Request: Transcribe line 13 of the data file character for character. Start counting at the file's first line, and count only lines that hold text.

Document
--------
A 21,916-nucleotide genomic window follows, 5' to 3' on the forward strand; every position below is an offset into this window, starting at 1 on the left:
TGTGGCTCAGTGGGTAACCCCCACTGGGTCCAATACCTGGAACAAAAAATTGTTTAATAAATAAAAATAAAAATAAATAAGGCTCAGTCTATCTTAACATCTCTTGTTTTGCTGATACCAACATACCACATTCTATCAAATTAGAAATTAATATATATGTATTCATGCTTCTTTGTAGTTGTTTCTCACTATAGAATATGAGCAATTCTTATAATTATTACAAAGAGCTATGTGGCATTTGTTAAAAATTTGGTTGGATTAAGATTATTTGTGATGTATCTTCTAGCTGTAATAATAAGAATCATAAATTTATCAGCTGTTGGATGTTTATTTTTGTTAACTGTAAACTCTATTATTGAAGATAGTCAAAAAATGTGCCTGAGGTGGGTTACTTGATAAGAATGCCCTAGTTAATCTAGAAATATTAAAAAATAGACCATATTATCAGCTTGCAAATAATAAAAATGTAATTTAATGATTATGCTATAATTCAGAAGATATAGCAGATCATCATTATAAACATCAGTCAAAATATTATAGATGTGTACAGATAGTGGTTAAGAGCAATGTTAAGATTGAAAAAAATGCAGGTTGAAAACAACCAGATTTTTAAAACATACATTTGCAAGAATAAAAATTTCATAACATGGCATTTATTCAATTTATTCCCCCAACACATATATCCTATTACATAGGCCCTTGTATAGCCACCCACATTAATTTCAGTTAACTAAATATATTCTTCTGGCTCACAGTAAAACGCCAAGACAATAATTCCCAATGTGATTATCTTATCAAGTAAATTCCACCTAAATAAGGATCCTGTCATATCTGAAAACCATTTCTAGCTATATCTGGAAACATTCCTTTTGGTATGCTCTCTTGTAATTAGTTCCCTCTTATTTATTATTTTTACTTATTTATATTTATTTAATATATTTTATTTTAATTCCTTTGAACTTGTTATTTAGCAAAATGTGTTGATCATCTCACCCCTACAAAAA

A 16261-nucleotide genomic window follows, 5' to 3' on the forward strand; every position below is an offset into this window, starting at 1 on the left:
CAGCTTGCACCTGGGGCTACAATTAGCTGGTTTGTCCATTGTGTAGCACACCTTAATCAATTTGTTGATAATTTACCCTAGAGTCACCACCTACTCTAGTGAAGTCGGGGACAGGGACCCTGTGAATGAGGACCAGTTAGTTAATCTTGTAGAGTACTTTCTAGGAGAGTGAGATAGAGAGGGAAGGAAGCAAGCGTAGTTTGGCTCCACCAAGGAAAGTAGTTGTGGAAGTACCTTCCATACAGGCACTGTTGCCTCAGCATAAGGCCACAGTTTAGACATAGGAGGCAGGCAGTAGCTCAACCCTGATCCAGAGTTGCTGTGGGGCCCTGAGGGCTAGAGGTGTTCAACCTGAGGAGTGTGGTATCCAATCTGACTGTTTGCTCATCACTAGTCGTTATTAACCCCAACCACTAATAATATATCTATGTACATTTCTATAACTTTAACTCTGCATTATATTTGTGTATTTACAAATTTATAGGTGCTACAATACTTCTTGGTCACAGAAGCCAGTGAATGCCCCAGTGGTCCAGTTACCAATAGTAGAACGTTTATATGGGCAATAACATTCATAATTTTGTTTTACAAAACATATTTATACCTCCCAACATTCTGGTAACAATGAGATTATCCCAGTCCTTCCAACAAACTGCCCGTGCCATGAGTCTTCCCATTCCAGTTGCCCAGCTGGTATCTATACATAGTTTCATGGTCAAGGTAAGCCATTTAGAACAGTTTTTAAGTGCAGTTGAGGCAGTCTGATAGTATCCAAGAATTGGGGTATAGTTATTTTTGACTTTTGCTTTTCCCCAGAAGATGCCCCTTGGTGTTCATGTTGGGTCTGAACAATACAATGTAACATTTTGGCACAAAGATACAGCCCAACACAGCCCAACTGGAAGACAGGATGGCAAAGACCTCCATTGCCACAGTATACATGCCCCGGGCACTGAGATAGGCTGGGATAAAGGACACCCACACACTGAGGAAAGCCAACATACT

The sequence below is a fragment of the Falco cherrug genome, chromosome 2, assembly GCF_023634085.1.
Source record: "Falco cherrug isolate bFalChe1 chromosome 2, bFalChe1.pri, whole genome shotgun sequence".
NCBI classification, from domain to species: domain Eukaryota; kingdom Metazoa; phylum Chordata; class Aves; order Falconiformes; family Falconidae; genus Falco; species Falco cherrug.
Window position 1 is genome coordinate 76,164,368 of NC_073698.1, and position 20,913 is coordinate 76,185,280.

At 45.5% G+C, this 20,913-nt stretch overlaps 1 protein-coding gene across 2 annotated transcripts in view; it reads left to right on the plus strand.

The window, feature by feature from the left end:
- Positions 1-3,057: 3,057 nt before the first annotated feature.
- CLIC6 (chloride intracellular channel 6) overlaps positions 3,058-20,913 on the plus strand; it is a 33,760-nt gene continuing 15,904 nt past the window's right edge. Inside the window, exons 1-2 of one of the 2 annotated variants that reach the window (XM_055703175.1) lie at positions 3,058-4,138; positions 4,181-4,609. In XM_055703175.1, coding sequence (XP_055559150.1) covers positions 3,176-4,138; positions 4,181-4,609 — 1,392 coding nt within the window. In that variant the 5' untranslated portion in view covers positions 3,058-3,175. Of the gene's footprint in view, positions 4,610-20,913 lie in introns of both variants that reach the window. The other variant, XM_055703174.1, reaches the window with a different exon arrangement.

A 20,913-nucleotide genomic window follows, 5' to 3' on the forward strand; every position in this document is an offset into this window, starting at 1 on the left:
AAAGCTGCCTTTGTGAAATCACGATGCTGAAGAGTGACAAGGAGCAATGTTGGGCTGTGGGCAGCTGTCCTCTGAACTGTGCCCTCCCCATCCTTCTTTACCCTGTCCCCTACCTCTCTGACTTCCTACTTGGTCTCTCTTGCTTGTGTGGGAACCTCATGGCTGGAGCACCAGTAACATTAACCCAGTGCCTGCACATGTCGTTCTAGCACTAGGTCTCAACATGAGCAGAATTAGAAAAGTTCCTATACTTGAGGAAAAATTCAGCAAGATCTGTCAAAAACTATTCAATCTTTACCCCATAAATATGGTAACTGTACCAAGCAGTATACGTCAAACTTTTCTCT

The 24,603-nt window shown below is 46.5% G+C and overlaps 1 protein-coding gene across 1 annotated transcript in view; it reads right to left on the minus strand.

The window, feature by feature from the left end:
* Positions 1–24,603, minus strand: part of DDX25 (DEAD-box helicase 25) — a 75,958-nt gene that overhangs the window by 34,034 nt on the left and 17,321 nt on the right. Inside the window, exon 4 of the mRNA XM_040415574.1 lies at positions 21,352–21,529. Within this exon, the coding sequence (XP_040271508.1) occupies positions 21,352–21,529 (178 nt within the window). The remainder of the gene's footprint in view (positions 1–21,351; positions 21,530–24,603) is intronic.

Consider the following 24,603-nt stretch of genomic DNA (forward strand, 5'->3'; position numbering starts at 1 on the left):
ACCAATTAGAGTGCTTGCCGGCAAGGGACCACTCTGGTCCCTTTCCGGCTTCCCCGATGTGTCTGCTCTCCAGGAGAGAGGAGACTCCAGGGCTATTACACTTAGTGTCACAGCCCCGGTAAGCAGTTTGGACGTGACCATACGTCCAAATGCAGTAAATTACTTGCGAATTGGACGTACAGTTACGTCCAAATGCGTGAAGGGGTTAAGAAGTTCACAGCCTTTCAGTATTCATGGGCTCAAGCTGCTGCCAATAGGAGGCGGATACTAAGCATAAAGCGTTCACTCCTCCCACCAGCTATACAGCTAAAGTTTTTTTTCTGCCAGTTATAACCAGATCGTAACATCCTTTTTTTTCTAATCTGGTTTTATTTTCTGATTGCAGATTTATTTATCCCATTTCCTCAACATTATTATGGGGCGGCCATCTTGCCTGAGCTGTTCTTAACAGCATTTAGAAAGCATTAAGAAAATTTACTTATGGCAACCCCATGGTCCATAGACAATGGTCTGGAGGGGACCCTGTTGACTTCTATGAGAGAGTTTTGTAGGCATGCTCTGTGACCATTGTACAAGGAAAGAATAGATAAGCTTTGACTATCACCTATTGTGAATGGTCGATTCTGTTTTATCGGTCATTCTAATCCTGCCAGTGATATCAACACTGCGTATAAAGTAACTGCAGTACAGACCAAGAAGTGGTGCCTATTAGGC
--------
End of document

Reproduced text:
A 20,913-nucleotide genomic window follows, 5' to 3' on the forward strand; every position in this document is an offset into this window, starting at 1 on the left: